The real reason for the mass attraction to this area, is it is where all our human needs are met including access to groceries, shopping, lodging, paved trails, shuttle service and clean restrooms.

The rest of the park is devoid of many of the human comforts we are accustomed to just very basic port-a-potties and no gas or groceries, and rustic and challenging trails, so plan ahead before you venture east.  But so worth the drive to view spectacular formations like Olmstead Point, Tenya Lake, Tioga Pass and Mono Basin.  We drove the park roads at night watching carefully for deer taking in the views of the night skies and feeling alone with the history of the place, the creatures past and present.

Make sure you get out of the Ditch.

While RM and I explored the popular valley area as well, trying to time it mid-week, what we found in Yosemite East, was truly transformational in its vastness, beauty, and geological interests.  We discovered this lesser explored area because we elected to stay at the Villages of Mammoth Lakes, located about 2 hours east of the valley and outside the park grounds. Lodging inside the park is expensive no matter when you visit and we have never enjoyed tent camping.

Must do’s:

  • Drive the length of the entire park not just the Valley area.  It takes about 4 hours from the Tioga Pass entrance to Wawona exit but do it at least once.
  • Drive up to Glacier Peak at dusk and stay to see the stars. 
  • Hike the Tuolumne Grove trail and walk under the great and near extinct giant sequoias.  It is a moderately strenuous trail as it drops about 500 feet in one mile.
  • Sip an adult beverage at the Majestic Yosemite luxury lodge, sitting in the outdoor patio area below sheer granite walls. We ate in the dining hall but the food was uninspired and overpriced plus the hall was full of obnoxious tour groups.
  • Have a picnic on the edge of one of the many lakes.
  • If you venture outside the park, check out eastern attractions like Devils Postpile in Mammoth Lakes or even further east to the ghost gold mining town of Bowie.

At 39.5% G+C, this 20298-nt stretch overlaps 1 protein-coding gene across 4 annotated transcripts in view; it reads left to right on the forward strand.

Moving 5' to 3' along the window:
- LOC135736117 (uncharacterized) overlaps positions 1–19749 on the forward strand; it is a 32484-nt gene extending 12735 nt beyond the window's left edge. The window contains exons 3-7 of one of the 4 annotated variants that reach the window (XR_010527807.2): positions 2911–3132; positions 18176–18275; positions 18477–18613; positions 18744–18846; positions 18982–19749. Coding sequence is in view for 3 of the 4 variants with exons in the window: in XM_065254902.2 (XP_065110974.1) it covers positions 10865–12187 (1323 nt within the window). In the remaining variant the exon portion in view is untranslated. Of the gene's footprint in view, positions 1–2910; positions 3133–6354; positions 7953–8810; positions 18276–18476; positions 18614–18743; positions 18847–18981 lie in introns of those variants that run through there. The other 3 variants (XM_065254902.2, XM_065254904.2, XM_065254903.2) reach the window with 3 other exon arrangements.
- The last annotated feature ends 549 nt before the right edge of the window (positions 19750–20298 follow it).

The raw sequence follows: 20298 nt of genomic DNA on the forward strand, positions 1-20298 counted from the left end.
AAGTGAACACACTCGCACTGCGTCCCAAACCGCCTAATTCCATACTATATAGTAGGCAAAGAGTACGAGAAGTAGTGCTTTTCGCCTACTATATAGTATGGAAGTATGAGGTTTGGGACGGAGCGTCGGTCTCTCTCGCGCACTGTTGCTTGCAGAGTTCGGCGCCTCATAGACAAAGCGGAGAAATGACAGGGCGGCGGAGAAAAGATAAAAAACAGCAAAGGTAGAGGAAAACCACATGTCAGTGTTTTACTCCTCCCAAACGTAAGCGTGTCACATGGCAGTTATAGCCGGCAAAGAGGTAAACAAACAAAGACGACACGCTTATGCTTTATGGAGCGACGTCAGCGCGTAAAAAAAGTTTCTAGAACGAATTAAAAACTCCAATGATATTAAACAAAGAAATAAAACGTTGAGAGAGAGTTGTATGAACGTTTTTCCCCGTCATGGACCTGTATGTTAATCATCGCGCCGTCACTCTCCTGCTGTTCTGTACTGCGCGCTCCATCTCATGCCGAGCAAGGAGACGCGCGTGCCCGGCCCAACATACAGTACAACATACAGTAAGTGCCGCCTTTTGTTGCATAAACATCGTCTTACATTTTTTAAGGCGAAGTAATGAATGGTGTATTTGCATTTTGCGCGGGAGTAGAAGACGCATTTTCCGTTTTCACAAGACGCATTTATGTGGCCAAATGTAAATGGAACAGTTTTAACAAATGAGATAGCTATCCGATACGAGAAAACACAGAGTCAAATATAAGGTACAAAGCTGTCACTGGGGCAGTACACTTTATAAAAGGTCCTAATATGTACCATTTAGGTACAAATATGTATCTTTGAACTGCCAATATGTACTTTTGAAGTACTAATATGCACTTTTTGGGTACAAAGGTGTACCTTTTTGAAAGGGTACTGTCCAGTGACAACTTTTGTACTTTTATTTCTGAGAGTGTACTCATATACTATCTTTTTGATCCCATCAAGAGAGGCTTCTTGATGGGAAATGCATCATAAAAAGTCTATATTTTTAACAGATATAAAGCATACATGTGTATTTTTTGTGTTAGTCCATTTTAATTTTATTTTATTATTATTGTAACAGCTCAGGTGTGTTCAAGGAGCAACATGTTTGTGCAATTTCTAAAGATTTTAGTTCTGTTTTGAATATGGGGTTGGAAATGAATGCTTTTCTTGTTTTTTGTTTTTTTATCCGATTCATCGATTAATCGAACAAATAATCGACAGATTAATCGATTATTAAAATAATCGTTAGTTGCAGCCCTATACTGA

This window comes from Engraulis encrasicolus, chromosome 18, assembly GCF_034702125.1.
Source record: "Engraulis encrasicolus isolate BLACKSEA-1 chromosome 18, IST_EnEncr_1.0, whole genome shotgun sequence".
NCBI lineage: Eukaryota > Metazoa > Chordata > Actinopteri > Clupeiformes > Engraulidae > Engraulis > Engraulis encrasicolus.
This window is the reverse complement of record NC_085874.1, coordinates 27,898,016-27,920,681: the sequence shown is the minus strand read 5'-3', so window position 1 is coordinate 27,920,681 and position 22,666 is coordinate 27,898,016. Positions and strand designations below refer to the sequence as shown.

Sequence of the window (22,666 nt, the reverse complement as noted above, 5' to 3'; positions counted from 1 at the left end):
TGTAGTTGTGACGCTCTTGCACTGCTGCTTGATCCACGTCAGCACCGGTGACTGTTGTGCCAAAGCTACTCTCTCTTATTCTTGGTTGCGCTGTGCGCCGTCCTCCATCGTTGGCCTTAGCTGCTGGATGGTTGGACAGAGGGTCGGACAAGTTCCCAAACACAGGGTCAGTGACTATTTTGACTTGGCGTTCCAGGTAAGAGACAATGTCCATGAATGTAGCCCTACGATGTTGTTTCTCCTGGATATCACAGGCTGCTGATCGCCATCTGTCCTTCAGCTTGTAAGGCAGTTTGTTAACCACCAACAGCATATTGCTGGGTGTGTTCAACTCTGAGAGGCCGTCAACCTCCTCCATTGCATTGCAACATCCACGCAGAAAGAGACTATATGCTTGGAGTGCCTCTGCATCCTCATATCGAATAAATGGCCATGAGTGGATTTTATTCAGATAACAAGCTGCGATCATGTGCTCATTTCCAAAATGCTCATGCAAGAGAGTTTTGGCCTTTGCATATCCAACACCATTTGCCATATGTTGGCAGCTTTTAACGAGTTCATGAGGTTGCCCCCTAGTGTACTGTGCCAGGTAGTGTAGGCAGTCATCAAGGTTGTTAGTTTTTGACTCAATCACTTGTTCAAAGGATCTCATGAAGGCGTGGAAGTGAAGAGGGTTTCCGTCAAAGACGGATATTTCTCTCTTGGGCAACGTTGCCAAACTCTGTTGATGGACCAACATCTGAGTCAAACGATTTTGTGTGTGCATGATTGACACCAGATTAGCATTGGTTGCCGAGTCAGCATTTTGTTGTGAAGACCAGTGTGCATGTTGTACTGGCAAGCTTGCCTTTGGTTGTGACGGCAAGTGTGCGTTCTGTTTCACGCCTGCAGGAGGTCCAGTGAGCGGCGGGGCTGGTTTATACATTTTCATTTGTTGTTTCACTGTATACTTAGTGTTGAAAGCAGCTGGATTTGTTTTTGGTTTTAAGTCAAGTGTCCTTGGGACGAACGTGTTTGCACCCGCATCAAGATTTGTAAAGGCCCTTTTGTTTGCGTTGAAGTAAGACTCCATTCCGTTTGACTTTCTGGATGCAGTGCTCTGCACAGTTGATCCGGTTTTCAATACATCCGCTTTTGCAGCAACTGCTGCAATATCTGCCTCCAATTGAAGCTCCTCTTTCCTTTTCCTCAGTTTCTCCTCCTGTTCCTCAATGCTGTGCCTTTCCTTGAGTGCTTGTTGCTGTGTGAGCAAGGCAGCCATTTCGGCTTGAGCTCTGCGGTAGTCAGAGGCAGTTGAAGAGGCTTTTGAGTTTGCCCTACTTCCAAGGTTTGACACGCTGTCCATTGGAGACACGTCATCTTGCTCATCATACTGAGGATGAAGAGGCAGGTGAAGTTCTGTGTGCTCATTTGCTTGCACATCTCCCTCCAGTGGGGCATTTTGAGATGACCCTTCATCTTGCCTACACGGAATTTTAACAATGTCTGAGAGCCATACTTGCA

Day of the Dead Ofrenda

Day of the Dead Ofrenda

An offering or an ofrenda is the essential part of the Day of the Dead celebrations.  The ofrenda is set up in honor of the memory of our ancestors and first began with the Aztecs some 3000 years ago.  Hayes Lavis, cultural arts curator for the Smithsonian’sNational Museum of the American Indian, says that mourning was not allowed because it was believed the tears would make the spirit’s path treacherous and slippery. “This day is a joyous occasion; it’s a time to gather with everyone in your family, those alive and those dead,” he says.

Last October, my daughter and I traveled to Toluca, Mexico, and participated in the local Dia de los Muertos festival.  The experience was life changing and life affirming.  If you haven’t gone before, please add this experience to your bucket list. There are several cities that have huge festivals in Mexico and Toluca’s is rated one of the top experiences especially for their offerings of sugar skulls, other candies and dried fruits.

This year, both of us were motivated to craft our own ofrenda in our homes in north Texas. We are thrilled to display the items we collected while in Mexico especially the papel picado (cut paper), magnolia flowers, candles, Katrina figures, sugar skulls  and much more including photographs of our relatives that have passed before us.  Later this month, we will light incense and remember our trip to Mexico with fond memories and new traditions here in Texas.

Here is a recipe for Day of the Dead Bread that you will want to make all year round Pan de Muerto.  Ofrendas in Mexico are truly works of art.  What would you put on your ofrenda?